This project is not just about wiring schools. It is about ensuring that young people in their communities are equipped with skills that will serve them throughout their lives: leadership, self-confidence, creativity, ambition, and a desire to connect and contribute to the wider world.
Claire Ighodaro CBE is a Board member, Non-executive Director and Audit Committee Chair of Lloyd’s of London, the UK’s Lending Standards Board and the British Council. She is also a Council Member of the Open University and a Past President of the Chartered Institute of Management Accountants.
This article was originally published on Microsoft’s TechNet Blog.
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This sounds to be an interesting and exciting project. It is quite laudable. I am an ICT personnel in an Organisation that would be very much interested in being a part of this project and would not be surprised if my management is already in it with you.
Teachers Registration Council of Nigeria, TRCN is an agency of the Federal Ministry of Education of Nigeria with the mandates to regulate and control the Teaching Profession at all levels of the Nigerian Education system, both in the public and private sectors.
As the sole regulator of the teaching profession in the country, we have taken some strides which include the training of teachers in the country on ICT Literacy, we are into Teachers Continous Development Programme etc and as I can see, your programme is rather an expanded and elaborate version of these. Please take us along. Thank you.
The one good news in this Partnership for me – as an English Language teacher – is the fact that the British Council operates in the areas of English Language, Arts, Education and Society. I am just a Language teacher. I do not take any role in policy decision making in the “normal” understanding of the word. But, I’ll be watching how this programme plays out in Uganda, from National Teachers College Muni in northwestern Uganda.
For a couple of months now, I’ve had an affair with using ICT in teaching-and-learning, with my students (teacher trainees). I designed some teaching-and-learning resources in a Moodle VLE and in a wiki. But, access has been a big challenge. The College has had 16 or so, computers (some gigantic, antique box monitors connected to PCs of the last century – if you ask me. It took one ages to log on – if one succeeded at all). Well, in the last couple of months, I have had second thoughts about taking the 23 English Language students 4 kms away to a public Internet Cafe in Arua town. The largest number of computers connected to the Internet in a public Internet cafe in town is 7. That is my Plan B.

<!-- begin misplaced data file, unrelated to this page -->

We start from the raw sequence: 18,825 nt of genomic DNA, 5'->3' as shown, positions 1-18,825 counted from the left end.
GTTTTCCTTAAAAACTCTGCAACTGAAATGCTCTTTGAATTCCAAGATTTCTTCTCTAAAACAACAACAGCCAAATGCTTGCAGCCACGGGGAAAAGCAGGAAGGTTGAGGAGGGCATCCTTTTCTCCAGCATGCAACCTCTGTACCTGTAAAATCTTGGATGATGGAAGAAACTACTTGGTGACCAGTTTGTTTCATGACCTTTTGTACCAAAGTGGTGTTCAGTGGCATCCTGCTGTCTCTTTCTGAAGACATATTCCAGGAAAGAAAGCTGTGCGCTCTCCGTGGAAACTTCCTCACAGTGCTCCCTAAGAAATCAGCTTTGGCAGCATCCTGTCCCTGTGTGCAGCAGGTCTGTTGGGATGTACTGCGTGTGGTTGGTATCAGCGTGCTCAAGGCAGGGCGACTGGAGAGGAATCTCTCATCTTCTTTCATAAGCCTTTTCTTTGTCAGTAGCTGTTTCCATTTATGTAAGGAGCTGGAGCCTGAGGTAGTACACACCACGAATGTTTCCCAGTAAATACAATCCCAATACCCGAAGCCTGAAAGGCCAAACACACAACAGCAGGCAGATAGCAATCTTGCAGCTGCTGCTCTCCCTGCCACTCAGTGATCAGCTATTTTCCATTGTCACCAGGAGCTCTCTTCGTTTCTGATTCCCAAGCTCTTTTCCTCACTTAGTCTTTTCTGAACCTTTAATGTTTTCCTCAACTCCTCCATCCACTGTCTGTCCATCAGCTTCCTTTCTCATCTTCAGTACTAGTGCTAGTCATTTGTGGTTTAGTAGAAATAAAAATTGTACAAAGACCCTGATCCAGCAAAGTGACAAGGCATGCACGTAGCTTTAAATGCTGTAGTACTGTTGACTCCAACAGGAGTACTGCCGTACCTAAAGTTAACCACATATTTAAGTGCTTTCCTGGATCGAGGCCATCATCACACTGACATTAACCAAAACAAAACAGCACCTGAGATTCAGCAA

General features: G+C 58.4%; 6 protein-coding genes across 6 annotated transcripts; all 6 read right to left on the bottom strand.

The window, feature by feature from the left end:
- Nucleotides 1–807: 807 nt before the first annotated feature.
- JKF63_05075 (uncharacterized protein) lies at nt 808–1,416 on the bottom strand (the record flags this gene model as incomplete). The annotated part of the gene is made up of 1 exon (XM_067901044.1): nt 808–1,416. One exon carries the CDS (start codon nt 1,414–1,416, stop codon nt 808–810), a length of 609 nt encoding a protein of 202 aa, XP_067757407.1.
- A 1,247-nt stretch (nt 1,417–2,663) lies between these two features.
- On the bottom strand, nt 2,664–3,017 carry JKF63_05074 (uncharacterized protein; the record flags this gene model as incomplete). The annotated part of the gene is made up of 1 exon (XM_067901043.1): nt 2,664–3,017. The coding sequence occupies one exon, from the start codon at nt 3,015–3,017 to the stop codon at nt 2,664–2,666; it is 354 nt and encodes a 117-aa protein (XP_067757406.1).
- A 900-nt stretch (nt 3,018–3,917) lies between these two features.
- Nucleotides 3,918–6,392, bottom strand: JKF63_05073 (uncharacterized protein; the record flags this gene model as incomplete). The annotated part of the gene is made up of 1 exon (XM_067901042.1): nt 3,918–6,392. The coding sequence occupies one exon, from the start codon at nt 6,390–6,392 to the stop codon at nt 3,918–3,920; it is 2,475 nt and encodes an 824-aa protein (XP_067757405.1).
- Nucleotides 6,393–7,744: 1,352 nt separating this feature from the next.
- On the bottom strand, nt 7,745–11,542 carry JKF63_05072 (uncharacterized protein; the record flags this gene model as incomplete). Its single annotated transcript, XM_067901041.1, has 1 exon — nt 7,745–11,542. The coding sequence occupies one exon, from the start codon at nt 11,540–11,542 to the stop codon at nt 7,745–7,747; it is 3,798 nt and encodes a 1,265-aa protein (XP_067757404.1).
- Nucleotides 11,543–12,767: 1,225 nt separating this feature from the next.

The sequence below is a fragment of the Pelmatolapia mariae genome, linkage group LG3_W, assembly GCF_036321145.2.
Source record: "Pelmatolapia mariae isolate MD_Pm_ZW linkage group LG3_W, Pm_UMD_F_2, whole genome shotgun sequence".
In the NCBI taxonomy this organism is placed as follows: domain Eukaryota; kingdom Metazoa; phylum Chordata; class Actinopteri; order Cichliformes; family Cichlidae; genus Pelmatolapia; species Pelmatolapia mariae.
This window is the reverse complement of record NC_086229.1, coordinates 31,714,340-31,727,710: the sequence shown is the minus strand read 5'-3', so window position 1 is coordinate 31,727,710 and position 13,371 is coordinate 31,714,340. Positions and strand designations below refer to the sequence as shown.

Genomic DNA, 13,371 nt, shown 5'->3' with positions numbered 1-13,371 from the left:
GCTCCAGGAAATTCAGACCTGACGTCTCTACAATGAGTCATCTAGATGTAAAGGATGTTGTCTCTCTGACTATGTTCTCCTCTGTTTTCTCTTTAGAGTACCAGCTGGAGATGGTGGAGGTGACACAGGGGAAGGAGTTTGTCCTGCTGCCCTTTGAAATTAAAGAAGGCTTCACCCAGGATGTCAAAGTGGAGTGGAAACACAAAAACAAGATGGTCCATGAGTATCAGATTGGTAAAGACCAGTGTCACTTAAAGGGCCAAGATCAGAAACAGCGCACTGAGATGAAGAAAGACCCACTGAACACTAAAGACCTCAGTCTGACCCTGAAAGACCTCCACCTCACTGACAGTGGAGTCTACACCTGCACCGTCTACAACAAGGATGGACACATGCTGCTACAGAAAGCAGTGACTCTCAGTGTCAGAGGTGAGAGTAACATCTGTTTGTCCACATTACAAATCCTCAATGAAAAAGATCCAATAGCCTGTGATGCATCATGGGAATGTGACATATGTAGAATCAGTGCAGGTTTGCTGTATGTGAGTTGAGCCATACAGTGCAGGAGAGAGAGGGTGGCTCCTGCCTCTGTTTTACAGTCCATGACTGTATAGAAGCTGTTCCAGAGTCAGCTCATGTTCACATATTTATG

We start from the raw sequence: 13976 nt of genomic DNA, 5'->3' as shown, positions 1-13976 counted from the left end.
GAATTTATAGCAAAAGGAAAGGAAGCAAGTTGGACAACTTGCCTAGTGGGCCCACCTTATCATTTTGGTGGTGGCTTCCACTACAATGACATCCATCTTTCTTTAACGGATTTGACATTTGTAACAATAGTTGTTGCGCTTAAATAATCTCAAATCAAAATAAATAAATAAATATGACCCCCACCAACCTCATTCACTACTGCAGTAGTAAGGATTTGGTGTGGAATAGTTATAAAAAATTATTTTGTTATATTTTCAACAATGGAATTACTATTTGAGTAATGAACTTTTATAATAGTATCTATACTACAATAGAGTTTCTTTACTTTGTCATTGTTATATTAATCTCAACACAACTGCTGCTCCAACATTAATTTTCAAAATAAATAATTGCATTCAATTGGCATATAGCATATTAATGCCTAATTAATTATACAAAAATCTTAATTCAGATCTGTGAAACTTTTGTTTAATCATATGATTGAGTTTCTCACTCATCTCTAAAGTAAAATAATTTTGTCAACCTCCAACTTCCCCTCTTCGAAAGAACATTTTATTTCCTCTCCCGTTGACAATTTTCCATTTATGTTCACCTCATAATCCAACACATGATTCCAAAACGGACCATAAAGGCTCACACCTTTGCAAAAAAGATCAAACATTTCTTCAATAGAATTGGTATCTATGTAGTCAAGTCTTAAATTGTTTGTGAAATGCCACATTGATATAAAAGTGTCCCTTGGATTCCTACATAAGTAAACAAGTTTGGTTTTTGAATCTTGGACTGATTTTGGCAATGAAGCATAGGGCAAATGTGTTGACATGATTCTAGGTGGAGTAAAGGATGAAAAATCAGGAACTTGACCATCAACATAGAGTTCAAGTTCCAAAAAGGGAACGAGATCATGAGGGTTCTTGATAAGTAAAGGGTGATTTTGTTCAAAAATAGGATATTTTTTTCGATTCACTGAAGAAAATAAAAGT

A fortnight ago, there was almost a Deus ex machina scenario: the College Principle told us the Ministry of Education and Sports had offered 80 computers that would be linked to the Internet for one year. I told my students that was the best news I’d heard since 2012 began. As I write, the “Computer Lab” – hurriedly rid of the antique pieces which had hirtherto occupied the tables – is still empty.
The more reason I will be watching keenly how this eventually plays out. It looks like NTC Muni is part of this African Digital Schools project where “Eighty digital hubs using Windows MultiPoint Server will be established at schools in Ethiopia, Ghana, Kenya, Nigeria, Tanzania and Uganda in order to promote ICT use and enhance teaching practice.”. If that be the case, it will be some music to my ears.
I am interested in knowing more to assist students that come to my ICT school and also to assist the surrounding schools in northern Ghana.
This is a great innovation. Today we need such innovations to cope with the ever changing demands in the world. However, can such an innovation can be used to promote the teaching and learning of science especially in the developing countries.
This article touches on real issues of concern to the skills needed to prepare citizens for the future. the networking should now spread to cover more parts of. Africa. Digital connections and skills should bring quality and equity to education. Systems in transition, eg Zimbabwe, should be considered in the partnership.